Is incest common in gray wolf packs?

Deborah Smith, Thomas Meier, Eli Geffen, L. David Mech, John W. Burch, Layne G. Adams, Robert K. Wayne*

*Corresponding author for this work

Research output: Contribution to journalArticlepeer-review


Wolf packs generally consist of a breeding pair and their maturing offspring that help provision and protect pack young. Because the reproductive tenure in wolves is often short, reproductively mature offspring might replace their parents, resulting in sibling or parent-offspring matings. To determine the extent of incestuous pairings, we measured relatedness based on variability in 20 microsatellite loci of mated pairs, parent-offspring pairs, and siblings in two populations of gray wolves. Our 16 sampled mated pairs had values of relatedness not overlapping those of known parent-offspring or sibling dyads, which is consistent with their being unrelated or distantly related. These results suggest that full siblings or a parent and its offspring rarely mate and that incest avoidance is an important constraint on gray wolf behavioral ecology.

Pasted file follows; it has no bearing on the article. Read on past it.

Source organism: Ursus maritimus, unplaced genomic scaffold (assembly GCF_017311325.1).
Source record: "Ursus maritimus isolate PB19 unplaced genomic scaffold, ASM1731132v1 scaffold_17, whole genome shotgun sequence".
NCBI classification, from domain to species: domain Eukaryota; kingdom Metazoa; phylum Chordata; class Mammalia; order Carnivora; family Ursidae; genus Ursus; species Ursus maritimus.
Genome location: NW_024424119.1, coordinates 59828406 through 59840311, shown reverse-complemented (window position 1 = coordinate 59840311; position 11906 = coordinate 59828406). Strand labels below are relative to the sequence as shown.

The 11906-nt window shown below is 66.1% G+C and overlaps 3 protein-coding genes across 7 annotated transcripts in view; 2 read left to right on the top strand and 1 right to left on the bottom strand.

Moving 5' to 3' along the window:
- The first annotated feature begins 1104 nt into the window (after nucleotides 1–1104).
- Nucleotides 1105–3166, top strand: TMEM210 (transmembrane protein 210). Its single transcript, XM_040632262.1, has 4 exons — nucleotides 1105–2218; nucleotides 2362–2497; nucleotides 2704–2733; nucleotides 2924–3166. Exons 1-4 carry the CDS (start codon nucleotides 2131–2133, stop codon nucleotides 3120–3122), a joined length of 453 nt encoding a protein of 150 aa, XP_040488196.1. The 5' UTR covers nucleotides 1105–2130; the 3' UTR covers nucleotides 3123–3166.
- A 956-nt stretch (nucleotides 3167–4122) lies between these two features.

Original languageEnglish
Pages (from-to)384-391
Number of pages8
JournalBehavioral Ecology
Issue number4
StatePublished - 1997


FundersFunder number
National Park Service


    • Canis lupus
    • Gray wolves
    • Inbreeding
    • Incest
    • Microsatellites


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